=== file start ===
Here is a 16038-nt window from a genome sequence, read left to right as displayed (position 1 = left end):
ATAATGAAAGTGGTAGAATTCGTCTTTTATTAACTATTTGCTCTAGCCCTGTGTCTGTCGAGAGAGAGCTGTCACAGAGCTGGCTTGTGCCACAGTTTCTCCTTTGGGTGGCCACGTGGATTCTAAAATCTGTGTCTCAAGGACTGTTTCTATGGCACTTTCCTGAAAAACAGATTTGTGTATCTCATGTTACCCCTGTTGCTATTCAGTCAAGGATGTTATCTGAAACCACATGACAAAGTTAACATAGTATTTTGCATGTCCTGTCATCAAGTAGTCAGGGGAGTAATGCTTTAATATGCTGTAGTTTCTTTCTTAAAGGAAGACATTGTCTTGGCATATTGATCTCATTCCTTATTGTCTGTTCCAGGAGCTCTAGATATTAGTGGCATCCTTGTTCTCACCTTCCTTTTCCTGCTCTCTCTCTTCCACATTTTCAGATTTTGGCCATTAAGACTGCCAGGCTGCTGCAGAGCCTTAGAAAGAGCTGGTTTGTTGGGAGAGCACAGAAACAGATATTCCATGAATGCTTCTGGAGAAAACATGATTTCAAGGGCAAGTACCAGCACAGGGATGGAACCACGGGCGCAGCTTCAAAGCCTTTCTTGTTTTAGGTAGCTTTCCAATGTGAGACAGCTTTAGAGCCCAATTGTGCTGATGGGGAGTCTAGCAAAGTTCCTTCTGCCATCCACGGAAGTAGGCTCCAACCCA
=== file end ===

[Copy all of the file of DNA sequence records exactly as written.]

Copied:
Here is a 16038-nt window from a genome sequence, read left to right as displayed (position 1 = left end):
ATAATGAAAGTGGTAGAATTCGTCTTTTATTAACTATTTGCTCTAGCCCTGTGTCTGTCGAGAGAGAGCTGTCACAGAGCTGGCTTGTGCCACAGTTTCTCCTTTGGGTGGCCACGTGGATTCTAAAATCTGTGTCTCAAGGACTGTTTCTATGGCACTTTCCTGAAAAACAGATTTGTGTATCTCATGTTACCCCTGTTGCTATTCAGTCAAGGATGTTATCTGAAACCACATGACAAAGTTAACATAGTATTTTGCATGTCCTGTCATCAAGTAGTCAGGGGAGTAATGCTTTAATATGCTGTAGTTTCTTTCTTAAAGGAAGACATTGTCTTGGCATATTGATCTCATTCCTTATTGTCTGTTCCAGGAGCTCTAGATATTAGTGGCATCCTTGTTCTCACCTTCCTTTTCCTGCTCTCTCTCTTCCACATTTTCAGATTTTGGCCATTAAGACTGCCAGGCTGCTGCAGAGCCTTAGAAAGAGCTGGTTTGTTGGGAGAGCACAGAAACAGATATTCCATGAATGCTTCTGGAGAAAACATGATTTCAAGGGCAAGTACCAGCACAGGGATGGAACCACGGGCGCAGCTTCAAAGCCTTTCTTGTTTTAGGTAGCTTTCCAATGTGAGACAGCTTTAGAGCCCAATTGTGCTGATGGGGAGTCTAGCAAAGTTCCTTCTGCCATCCACGGAAGTAGGCTCCAACCCA